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. Last Updated: 07/27/2016

Major Loses Parliament Lead After Resignation

LONDON -- Prime Minister John Major's Conservative government lost its one-vote majority in parliament on Friday when a legislator quit the party caucus.

The resignation of Sir John Gorst, over a dispute about a hospital in his north London district of Hendon, left Major heading a minority government.

It was the latest blow for Major. His party, hit by fresh turmoil over a single European currency and failure to turn economic recovery into votes, plunged to a new low in popularity earlier Friday.

Gorst said he will no longer obey instructions by the Conservative parliament whips to attend the House of Commons or to vote for government measures.

"Unfortunately, it is a business of applying pressure on the government to fulfill the obligations and promises which they made,'' Gorst told a news conference at the House of Commons.

He warned that another Conservative legislator from Hendon may quit unless the district's Edgware General Hospital gets an emergency unit.

Earlier, a Gallup poll showed that with less than six months before national elections, the Conservatives are 37 points behind the left-of-center Labor Party.

The slide, a 10-point drop since Gallup's November poll, came despite falling unemployment, economic growth while inflation remains low, and a modest cut in income tax in the annual budget two weeks ago.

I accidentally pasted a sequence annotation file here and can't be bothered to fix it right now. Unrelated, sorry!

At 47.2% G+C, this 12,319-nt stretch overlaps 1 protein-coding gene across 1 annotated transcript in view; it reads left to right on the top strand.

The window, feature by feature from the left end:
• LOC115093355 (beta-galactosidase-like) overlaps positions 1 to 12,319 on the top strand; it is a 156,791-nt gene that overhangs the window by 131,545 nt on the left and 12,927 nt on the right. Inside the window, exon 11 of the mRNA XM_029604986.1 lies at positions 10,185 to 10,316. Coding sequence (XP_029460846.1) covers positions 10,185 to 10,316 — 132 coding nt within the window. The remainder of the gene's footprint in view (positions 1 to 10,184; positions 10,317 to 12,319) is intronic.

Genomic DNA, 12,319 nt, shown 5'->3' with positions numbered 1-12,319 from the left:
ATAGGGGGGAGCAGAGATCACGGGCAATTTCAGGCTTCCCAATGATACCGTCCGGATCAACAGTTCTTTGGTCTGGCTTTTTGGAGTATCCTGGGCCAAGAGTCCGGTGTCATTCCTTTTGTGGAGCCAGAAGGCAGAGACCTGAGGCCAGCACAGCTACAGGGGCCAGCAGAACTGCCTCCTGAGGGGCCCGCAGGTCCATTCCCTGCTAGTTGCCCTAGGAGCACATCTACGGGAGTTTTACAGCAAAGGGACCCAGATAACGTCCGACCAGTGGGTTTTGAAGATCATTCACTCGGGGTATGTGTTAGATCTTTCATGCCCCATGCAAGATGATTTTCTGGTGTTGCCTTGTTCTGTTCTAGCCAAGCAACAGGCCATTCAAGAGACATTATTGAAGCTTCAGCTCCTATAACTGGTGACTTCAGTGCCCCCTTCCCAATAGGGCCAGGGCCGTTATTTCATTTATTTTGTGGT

Major's problems look set to increase as so-called "Euroskeptic'' legislators pile on pressure for him to rule out abandoning the British pound for the euro, a single European currency, for at least five years.

"I believe that the democratic will of the party is now quite clear -- to rule out a single currency,'' Conservative legislator Edward Leigh said in a radio interview Friday.

He spoke after a tense meeting of rank-and-file Conservative legislators Thursday night, marked by clashes between right-wingers opposed to closer European ties and the generally more liberal pro-Europeans.

Major has adopted a non-committal policy, saying Britain will decide after the EU settles final terms for the euro. He has promised a referendum before joining.

Since Labor last month edged closer to Conservative caution by also promising a referendum, the anti-Europeans have stepped up pressure on Major to adopt a tougher line.

Central to the dispute is the fate of Major's pro-European treasury chief, Chancellor of the Exchequer Kenneth Clarke, a popular political figure nationally and widely regarded as an astute economic manager.

Major has been pushed into having a two-day parliamentary debate on Europe next week before a meeting with the 15 other EU leaders in Dublin, Ireland.

He has also, after persistent reports that he wants to rule out joining the euro, declared twice in the past week that his policy is still wait-and-see.

Major said Friday he shared concerns "about some aspects of what is happening in the European Union.''

For his part, Labor leader Tony Blair said: "[The Conservatives] are not governing Britain any more. We really need a decision now.''